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Erik Visits an American Grave, Part 152

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This is the grave of Miles Davis.

For my money, Miles Davis is the greatest jazz musician of all time. This is hardly a novel assertion. I say this not because of his skill as a trumpter or because of his fame, but because he was so critical in pushing the music forward by leaps and bounds over his life. From the moment he started recording until his temporary retirement in the mid-1970s, no single individual went on a longer and more varied musical journey. The cool jazz of the 1950s gave way to his amazing 60s quintet of Wayne Shorter, Herbie Hancock, Tony Williams, and Ron Carter. Then that gave way to his utterly wonderful and pathbreaking electric albums that some jazz critics decried but which mesmerized the rock audiences lucky enough to see him play live. With the exception of On the Corner, which I don’t think works very well but it certainly interesting, each of these albums was brilliant, both live and studio. His personal life was a complete disaster, but I don’t see much reason to revisit that here. The music of his comeback was also pretty grim by and large, although the 1980s weren’t good for most older musicians, regardless of genre. Perhaps some of those albums would hold up better if I listened to them again, but at the very least, they no longer set the tone of jazz. That in no way makes his career pale compared to any other musician in American history.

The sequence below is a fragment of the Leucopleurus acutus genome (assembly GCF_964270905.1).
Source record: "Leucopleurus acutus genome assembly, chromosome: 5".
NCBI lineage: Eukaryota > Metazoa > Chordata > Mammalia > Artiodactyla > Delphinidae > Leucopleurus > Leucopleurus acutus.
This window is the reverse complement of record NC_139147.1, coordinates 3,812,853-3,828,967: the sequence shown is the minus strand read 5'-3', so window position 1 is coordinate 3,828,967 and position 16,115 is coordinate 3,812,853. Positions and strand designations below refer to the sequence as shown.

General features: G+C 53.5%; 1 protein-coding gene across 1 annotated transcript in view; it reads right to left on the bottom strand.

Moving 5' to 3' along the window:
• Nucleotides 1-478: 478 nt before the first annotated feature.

I would mark In a Silent Way, and Tribute to Jack Johnson as my favorite Miles albums, with Sorcerer, Sketches of Spain, and Workin’ with the Miles Davis Quintet behind that. The live recordings that range from Live Evil and Dark Magus from his electric era to the brilliant collection Live from Europe 1967 that was released a few years ago are all pretty great. I know that people love Kind of Blue, but I find it kind of boring. Call me a heathen if you like. The sheer number of amazing artists that got their start or a major early career boost from playing with Miles is astounding, ranging from John Coltrane to John McLaughlin. There’s really so much else to say, including his early work as a sideman with the leading artists of the day to his politics and his heroin addiction. But I will leave it at that and we can talk about the greatness of his work, rank his albums, or discuss which of his various periods was the best. I will close by saying that the key to Miles was not his technique or his compositions per se but rather the way his mind continued exploring new frontiers that included both borrowing the rock music of the 1960s and deeply imbibing Karl-Heinz Stockhausen as the 70s approached.

Miles Davis died in 1991 at the age of 65, generally from treating his body like garbage for most of his life. He is buried in Woodlawn Cemetery, Bronx, New York.

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